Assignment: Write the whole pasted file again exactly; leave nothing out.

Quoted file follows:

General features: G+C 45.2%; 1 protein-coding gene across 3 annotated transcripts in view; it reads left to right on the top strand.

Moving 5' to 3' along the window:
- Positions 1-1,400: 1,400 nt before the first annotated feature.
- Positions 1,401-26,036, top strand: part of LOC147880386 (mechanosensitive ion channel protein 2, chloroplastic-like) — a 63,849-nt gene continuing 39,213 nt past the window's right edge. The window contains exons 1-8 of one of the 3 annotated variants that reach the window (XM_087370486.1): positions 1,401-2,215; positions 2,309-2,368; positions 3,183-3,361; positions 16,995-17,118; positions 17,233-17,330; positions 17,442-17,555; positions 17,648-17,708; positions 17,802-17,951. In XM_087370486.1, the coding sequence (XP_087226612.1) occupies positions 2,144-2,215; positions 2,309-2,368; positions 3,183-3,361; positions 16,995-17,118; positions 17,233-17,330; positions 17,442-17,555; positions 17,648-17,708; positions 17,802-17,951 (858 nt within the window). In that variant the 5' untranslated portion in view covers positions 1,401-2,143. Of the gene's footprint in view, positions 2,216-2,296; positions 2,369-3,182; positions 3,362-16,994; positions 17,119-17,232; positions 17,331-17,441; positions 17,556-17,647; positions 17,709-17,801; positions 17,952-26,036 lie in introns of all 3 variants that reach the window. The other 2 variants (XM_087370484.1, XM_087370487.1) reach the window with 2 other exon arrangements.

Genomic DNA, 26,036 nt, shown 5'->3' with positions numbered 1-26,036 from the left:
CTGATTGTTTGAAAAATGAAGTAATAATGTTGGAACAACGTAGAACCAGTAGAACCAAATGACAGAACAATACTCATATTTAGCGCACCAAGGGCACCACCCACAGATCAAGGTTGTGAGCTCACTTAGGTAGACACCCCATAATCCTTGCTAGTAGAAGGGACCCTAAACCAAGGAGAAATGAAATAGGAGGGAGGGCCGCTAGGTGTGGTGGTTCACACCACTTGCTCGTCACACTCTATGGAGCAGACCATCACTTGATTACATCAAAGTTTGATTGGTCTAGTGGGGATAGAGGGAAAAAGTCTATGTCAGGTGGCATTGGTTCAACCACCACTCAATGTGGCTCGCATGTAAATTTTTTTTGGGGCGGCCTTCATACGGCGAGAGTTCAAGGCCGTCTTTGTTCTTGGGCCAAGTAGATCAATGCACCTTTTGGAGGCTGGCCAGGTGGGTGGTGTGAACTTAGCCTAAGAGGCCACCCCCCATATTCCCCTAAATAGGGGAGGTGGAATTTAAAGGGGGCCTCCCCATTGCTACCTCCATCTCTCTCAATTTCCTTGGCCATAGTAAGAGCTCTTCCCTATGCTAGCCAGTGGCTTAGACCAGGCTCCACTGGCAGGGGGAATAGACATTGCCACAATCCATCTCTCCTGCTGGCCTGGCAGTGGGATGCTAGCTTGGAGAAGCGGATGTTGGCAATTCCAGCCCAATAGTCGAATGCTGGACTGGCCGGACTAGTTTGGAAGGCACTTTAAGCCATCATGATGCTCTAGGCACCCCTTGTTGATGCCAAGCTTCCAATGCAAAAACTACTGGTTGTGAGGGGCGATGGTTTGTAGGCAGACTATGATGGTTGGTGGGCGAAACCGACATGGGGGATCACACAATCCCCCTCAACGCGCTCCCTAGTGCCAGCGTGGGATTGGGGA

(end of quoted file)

General features: G+C 45.2%; 1 protein-coding gene across 3 annotated transcripts in view; it reads left to right on the top strand.

Moving 5' to 3' along the window:
- Positions 1-1,400: 1,400 nt before the first annotated feature.
- Positions 1,401-26,036, top strand: part of LOC147880386 (mechanosensitive ion channel protein 2, chloroplastic-like) — a 63,849-nt gene continuing 39,213 nt past the window's right edge. The window contains exons 1-8 of one of the 3 annotated variants that reach the window (XM_087370486.1): positions 1,401-2,215; positions 2,309-2,368; positions 3,183-3,361; positions 16,995-17,118; positions 17,233-17,330; positions 17,442-17,555; positions 17,648-17,708; positions 17,802-17,951. In XM_087370486.1, the coding sequence (XP_087226612.1) occupies positions 2,144-2,215; positions 2,309-2,368; positions 3,183-3,361; positions 16,995-17,118; positions 17,233-17,330; positions 17,442-17,555; positions 17,648-17,708; positions 17,802-17,951 (858 nt within the window). In that variant the 5' untranslated portion in view covers positions 1,401-2,143. Of the gene's footprint in view, positions 2,216-2,296; positions 2,369-3,182; positions 3,362-16,994; positions 17,119-17,232; positions 17,331-17,441; positions 17,556-17,647; positions 17,709-17,801; positions 17,952-26,036 lie in introns of all 3 variants that reach the window. The other 2 variants (XM_087370484.1, XM_087370487.1) reach the window with 2 other exon arrangements.

Genomic DNA, 26,036 nt, shown 5'->3' with positions numbered 1-26,036 from the left:
CTGATTGTTTGAAAAATGAAGTAATAATGTTGGAACAACGTAGAACCAGTAGAACCAAATGACAGAACAATACTCATATTTAGCGCACCAAGGGCACCACCCACAGATCAAGGTTGTGAGCTCACTTAGGTAGACACCCCATAATCCTTGCTAGTAGAAGGGACCCTAAACCAAGGAGAAATGAAATAGGAGGGAGGGCCGCTAGGTGTGGTGGTTCACACCACTTGCTCGTCACACTCTATGGAGCAGACCATCACTTGATTACATCAAAGTTTGATTGGTCTAGTGGGGATAGAGGGAAAAAGTCTATGTCAGGTGGCATTGGTTCAACCACCACTCAATGTGGCTCGCATGTAAATTTTTTTTGGGGCGGCCTTCATACGGCGAGAGTTCAAGGCCGTCTTTGTTCTTGGGCCAAGTAGATCAATGCACCTTTTGGAGGCTGGCCAGGTGGGTGGTGTGAACTTAGCCTAAGAGGCCACCCCCCATATTCCCCTAAATAGGGGAGGTGGAATTTAAAGGGGGCCTCCCCATTGCTACCTCCATCTCTCTCAATTTCCTTGGCCATAGTAAGAGCTCTTCCCTATGCTAGCCAGTGGCTTAGACCAGGCTCCACTGGCAGGGGGAATAGACATTGCCACAATCCATCTCTCCTGCTGGCCTGGCAGTGGGATGCTAGCTTGGAGAAGCGGATGTTGGCAATTCCAGCCCAATAGTCGAATGCTGGACTGGCCGGACTAGTTTGGAAGGCACTTTAAGCCATCATGATGCTCTAGGCACCCCTTGTTGATGCCAAGCTTCCAATGCAAAAACTACTGGTTGTGAGGGGCGATGGTTTGTAGGCAGACTATGATGGTTGGTGGGCGAAACCGACATGGGGGATCACACAATCCCCCTCAACGCGCTCCCTAGTGCCAGCGTGGGATTGGGGA